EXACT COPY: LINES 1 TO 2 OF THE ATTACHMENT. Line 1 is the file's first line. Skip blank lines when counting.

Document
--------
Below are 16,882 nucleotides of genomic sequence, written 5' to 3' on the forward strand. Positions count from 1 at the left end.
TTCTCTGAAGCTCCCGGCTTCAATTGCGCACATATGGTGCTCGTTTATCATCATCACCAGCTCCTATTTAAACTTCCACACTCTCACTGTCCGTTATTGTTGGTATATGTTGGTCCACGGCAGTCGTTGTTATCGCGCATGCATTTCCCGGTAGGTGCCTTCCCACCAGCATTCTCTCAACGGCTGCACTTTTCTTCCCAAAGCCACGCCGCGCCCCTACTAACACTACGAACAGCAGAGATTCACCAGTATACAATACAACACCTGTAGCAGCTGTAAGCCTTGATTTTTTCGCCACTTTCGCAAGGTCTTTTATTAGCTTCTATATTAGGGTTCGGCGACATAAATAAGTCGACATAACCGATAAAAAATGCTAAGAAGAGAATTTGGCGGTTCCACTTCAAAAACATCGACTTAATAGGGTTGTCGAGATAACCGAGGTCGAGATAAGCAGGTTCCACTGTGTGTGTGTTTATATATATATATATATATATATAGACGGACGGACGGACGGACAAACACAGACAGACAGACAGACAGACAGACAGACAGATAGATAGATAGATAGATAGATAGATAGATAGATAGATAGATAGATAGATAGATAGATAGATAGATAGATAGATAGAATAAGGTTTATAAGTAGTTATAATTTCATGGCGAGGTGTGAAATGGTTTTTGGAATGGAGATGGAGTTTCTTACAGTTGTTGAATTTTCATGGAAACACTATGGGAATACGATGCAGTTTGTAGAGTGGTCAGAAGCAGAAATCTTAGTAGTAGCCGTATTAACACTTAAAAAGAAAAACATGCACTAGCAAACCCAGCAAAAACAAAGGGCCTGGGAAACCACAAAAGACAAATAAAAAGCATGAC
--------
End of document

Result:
Below are 16,882 nucleotides of genomic sequence, written 5' to 3' on the forward strand. Positions count from 1 at the left end.
TTCTCTGAAGCTCCCGGCTTCAATTGCGCACATATGGTGCTCGTTTATCATCATCACCAGCTCCTATTTAAACTTCCACACTCTCACTGTCCGTTATTGTTGGTATATGTTGGTCCACGGCAGTCGTTGTTATCGCGCATGCATTTCCCGGTAGGTGCCTTCCCACCAGCATTCTCTCAACGGCTGCACTTTTCTTCCCAAAGCCACGCCGCGCCCCTACTAACACTACGAACAGCAGAGATTCACCAGTATACAATACAACACCTGTAGCAGCTGTAAGCCTTGATTTTTTCGCCACTTTCGCAAGGTCTTTTATTAGCTTCTATATTAGGGTTCGGCGACATAAATAAGTCGACATAACCGATAAAAAATGCTAAGAAGAGAATTTGGCGGTTCCACTTCAAAAACATCGACTTAATAGGGTTGTCGAGATAACCGAGGTCGAGATAAGCAGGTTCCACTGTGTGTGTGTTTATATATATATATATATATATATAGACGGACGGACGGACGGACAAACACAGACAGACAGACAGACAGACAGACAGACAGATAGATAGATAGATAGATAGATAGATAGATAGATAGATAGATAGATAGATAGATAGATAGATAGATAGATAGATAGAATAAGGTTTATAAGTAGTTATAATTTCATGGCGAGGTGTGAAATGGTTTTTGGAATGGAGATGGAGTTTCTTACAGTTGTTGAATTTTCATGGAAACACTATGGGAATACGATGCAGTTTGTAGAGTGGTCAGAAGCAGAAATCTTAGTAGTAGCCGTATTAACACTTAAAAAGAAAAACATGCACTAGCAAACCCAGCAAAAACAAAGGGCCTGGGAAACCACAAAAGACAAATAAAAAGCATGAC